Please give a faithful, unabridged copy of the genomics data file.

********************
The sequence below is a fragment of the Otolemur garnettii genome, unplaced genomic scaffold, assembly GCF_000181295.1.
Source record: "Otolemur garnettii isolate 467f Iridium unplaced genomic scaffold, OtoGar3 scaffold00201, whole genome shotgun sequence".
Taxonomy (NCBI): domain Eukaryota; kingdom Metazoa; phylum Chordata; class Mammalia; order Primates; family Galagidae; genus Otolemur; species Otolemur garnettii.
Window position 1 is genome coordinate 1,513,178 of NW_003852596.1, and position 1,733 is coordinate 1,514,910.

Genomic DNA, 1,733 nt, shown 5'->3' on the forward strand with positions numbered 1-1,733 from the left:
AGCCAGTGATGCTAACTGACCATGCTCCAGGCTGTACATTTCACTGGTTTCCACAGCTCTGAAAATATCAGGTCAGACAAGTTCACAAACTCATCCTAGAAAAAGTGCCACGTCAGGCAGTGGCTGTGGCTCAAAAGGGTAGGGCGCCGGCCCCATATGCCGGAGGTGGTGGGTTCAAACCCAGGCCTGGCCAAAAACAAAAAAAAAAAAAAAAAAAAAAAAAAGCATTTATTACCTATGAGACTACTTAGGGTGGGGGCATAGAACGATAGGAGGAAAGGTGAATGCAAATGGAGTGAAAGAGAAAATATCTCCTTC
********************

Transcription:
The sequence below is a fragment of the Otolemur garnettii genome, unplaced genomic scaffold, assembly GCF_000181295.1.
Source record: "Otolemur garnettii isolate 467f Iridium unplaced genomic scaffold, OtoGar3 scaffold00201, whole genome shotgun sequence".
Taxonomy (NCBI): domain Eukaryota; kingdom Metazoa; phylum Chordata; class Mammalia; order Primates; family Galagidae; genus Otolemur; species Otolemur garnettii.
Window position 1 is genome coordinate 1,513,178 of NW_003852596.1, and position 1,733 is coordinate 1,514,910.

Genomic DNA, 1,733 nt, shown 5'->3' on the forward strand with positions numbered 1-1,733 from the left:
AGCCAGTGATGCTAACTGACCATGCTCCAGGCTGTACATTTCACTGGTTTCCACAGCTCTGAAAATATCAGGTCAGACAAGTTCACAAACTCATCCTAGAAAAAGTGCCACGTCAGGCAGTGGCTGTGGCTCAAAAGGGTAGGGCGCCGGCCCCATATGCCGGAGGTGGTGGGTTCAAACCCAGGCCTGGCCAAAAACAAAAAAAAAAAAAAAAAAAAAAAAAAGCATTTATTACCTATGAGACTACTTAGGGTGGGGGCATAGAACGATAGGAGGAAAGGTGAATGCAAATGGAGTGAAAGAGAAAATATCTCCTTC